Predicting the future and economic recovery
Last week, the SAS newsletter highlighted recency bias and how current events have a lasting persistency in our decision making framework. It's a human bias to have a blind spot for anticipating better or worse times, different than today's conditions. This week we jump in with some economic outlooks on the future.
Economists love to predict the future. They are correct 50% of the time. We just do not know which 50% are correct. Along the same line economists use letters to predict the economic future. The letters V, U, W and K have been used to describe predictions in regard to the economic recovery from the Pandemic recession. V would be the most optimistic with a sharp decline and sharp recovery. U describes a sharp decline, a bumping along the bottom for a time and then a sharp recovery. W represents a double dip recession and double top recovery. K portrays a two tiered recovery with severe divergence between those who recover quickly and everyone else.
Not being an economist, I have to confess, does not prevent me from observation and prediction. I too have the same odds of being correct. I see a K shaped recovery.
What is a K shaped recovery? The K shaped recovery creates an environment where a portion of businesses and sectors experience relief and recovery while the rest of the population sees a continued downward trend in the economic effects of the pandemic. It is similar to what we experienced in 2008. Not everyone experienced recovery in their own ecosystem, or they did on a much longer timeline than others. Employees in technology, remote work enabled professions, retirees with pensions and investments, online sellers or those working for employees of companies with heavy online presence being the top of the K and everyone else on the bottom end of the K. My thought is that those who will experience the longest timeframe for recovery includes front line workers such as teachers, food service, healthcare workers, leisure workers, and restaurant workers. With the prevalence of Covid-19 greater in communities of color and lower-income neighborhoods, we have a much larger bottom of the K than the stock market would indicate.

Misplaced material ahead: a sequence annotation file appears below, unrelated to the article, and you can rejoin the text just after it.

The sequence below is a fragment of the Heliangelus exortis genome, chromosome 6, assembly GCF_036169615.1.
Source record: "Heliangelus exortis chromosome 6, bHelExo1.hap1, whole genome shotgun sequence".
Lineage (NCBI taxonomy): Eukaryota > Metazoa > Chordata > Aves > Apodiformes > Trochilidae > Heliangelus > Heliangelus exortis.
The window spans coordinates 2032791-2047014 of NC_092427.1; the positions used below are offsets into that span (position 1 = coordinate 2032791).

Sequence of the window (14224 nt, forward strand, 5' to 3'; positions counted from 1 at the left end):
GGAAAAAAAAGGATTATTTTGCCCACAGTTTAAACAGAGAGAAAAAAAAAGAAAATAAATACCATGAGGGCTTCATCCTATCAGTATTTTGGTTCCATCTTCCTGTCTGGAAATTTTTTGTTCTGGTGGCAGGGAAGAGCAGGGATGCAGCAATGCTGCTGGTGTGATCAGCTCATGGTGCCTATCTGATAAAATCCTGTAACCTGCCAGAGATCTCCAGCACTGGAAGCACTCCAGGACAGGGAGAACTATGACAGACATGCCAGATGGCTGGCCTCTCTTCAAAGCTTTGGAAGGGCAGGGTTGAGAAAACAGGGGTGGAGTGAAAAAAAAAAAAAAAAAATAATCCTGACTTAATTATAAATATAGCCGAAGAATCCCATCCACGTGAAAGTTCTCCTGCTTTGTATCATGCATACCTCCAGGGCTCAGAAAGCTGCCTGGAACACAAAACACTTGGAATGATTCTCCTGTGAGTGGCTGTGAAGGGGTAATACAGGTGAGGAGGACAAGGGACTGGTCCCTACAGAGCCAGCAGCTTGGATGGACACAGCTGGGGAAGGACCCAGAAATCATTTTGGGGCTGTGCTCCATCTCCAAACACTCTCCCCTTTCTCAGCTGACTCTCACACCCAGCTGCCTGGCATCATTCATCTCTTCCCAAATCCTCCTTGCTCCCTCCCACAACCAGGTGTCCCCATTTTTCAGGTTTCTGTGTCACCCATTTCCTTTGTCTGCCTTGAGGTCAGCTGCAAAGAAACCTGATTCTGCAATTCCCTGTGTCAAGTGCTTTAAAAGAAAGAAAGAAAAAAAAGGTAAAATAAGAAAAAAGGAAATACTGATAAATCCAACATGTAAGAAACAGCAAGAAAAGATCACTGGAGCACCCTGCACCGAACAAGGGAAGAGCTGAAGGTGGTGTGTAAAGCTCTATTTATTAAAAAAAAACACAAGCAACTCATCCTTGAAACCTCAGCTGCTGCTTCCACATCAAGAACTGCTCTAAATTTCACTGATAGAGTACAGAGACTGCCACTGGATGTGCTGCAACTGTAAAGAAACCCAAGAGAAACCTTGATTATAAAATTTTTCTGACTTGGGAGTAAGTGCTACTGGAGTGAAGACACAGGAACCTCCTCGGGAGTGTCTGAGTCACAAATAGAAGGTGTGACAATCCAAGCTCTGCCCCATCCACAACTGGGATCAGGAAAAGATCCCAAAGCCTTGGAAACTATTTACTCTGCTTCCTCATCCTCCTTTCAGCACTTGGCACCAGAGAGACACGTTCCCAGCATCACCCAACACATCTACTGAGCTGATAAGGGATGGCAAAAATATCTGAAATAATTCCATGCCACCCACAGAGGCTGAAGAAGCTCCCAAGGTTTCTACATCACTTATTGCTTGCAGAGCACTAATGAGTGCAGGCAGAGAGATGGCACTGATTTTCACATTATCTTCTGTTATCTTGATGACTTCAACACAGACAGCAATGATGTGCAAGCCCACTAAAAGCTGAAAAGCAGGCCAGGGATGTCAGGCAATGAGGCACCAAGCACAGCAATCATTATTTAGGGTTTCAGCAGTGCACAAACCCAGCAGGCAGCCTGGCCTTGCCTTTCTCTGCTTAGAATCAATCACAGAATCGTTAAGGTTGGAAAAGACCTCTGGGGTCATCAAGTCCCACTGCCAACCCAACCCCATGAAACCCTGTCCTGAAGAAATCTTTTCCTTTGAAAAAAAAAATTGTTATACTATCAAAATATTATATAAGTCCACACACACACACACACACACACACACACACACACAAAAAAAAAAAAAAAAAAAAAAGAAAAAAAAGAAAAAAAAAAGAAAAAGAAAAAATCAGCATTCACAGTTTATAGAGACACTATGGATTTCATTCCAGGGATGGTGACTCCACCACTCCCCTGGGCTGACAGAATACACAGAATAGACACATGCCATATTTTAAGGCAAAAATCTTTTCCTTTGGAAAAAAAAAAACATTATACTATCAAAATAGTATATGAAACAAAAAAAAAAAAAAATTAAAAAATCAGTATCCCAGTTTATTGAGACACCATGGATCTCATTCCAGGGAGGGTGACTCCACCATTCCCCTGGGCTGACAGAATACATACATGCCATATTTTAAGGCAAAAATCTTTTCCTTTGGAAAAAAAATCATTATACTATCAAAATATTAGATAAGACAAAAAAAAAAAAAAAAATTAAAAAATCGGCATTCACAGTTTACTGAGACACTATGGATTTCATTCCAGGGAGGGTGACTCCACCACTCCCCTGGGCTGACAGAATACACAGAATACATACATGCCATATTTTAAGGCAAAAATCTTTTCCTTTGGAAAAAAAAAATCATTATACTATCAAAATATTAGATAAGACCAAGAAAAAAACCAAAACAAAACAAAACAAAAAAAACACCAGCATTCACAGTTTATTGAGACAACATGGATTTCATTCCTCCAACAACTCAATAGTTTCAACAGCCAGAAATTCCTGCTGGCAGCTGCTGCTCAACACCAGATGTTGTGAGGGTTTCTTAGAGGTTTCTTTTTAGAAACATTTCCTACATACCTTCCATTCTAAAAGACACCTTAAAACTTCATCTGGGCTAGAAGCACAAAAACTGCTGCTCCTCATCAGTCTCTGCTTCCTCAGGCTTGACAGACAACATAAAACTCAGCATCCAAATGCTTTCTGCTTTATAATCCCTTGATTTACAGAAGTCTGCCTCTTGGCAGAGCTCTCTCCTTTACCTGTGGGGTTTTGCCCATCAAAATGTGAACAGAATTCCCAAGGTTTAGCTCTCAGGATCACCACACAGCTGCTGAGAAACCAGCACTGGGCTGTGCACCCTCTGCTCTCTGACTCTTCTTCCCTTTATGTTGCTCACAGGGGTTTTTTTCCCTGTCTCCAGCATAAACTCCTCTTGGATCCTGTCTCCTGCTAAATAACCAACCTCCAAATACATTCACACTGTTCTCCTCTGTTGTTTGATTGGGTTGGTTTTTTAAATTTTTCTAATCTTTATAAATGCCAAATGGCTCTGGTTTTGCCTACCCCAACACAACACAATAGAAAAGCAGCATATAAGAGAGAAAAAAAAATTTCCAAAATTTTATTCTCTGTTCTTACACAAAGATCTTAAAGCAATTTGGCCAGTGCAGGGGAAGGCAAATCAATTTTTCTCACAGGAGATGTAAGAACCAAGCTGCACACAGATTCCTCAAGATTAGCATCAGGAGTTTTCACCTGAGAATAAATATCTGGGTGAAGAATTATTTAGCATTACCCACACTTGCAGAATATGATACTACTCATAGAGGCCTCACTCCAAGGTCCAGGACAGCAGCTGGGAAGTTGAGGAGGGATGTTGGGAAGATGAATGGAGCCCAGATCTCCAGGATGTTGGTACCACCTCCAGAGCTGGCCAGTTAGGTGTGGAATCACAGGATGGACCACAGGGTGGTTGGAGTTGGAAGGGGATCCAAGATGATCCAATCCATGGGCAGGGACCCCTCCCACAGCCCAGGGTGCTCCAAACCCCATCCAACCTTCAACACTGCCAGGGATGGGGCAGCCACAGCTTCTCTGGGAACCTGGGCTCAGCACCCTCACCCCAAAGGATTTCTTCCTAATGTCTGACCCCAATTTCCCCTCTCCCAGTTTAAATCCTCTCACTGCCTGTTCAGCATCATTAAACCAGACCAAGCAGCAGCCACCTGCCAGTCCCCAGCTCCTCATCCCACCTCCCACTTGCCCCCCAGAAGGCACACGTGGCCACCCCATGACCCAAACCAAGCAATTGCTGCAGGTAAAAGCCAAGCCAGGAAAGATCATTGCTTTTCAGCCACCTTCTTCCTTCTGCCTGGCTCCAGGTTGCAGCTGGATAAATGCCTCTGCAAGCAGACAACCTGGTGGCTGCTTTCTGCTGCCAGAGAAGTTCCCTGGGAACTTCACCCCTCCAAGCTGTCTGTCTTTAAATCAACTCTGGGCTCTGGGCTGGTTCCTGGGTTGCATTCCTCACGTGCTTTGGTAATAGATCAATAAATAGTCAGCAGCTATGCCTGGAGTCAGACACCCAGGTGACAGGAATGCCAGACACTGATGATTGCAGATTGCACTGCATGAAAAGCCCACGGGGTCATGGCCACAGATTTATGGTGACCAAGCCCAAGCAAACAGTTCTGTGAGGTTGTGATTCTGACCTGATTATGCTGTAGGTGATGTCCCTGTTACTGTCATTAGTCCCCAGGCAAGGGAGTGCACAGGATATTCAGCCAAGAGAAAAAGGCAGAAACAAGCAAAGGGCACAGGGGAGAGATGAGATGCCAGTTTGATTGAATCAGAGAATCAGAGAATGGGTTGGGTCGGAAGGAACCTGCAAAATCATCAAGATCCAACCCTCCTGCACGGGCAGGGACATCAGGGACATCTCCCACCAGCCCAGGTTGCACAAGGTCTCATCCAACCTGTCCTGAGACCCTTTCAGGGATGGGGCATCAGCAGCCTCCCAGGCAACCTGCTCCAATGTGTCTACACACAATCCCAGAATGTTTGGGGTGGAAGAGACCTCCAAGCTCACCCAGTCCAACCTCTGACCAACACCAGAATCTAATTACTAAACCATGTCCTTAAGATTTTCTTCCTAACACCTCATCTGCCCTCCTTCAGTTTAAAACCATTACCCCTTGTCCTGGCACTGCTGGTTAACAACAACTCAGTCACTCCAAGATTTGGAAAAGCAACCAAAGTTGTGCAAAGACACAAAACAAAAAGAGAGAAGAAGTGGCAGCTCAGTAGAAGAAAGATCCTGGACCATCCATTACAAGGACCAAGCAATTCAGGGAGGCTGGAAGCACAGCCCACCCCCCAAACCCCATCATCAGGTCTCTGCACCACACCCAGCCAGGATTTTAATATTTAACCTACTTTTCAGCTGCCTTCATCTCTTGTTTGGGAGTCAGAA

In terms of the future this means that fiscal intervention is required in a big way by Congress and the White House in order to avoid the K morphing into a W. So far, after the CARES act, nothing. The Federal Reserve has promised to do anything necessary to prevent a prolonged recession but their tools are limited. The Fed meets this week and will talk more about the change in policy in regard to inflation and interest rates. Often, all the Fed has to do is announce their plan without ever acting on them. This is risky as much of the economy is based on trust. Germany just passed a law to guarantee income to employees until the end of 2020. This is costly and adds on to already historic costs, but they have determined the consequence of inaction is greater.
We have not gone outside for 4 days. Fortunately the majority of the smoke from the California wildfires has dissipated, but the fires still continue their burn on the West Coast. Not being able to go outside has been the worst for us but far less severe than our homes being at risk like much of the West Coast. Climate change and global warming and hitting us where it hurts. The short term solutions for this long term problem are limited. Forward looking companies including financial institutions have working groups addressing the impact of climate change on their business. Will we be up to the task? Time will tell.
The last two weeks we had a modest correction in the stock market. The biggest gainers-same 5 stocks-had the biggest losses. This week begins with a gain in averages so far and then another turn.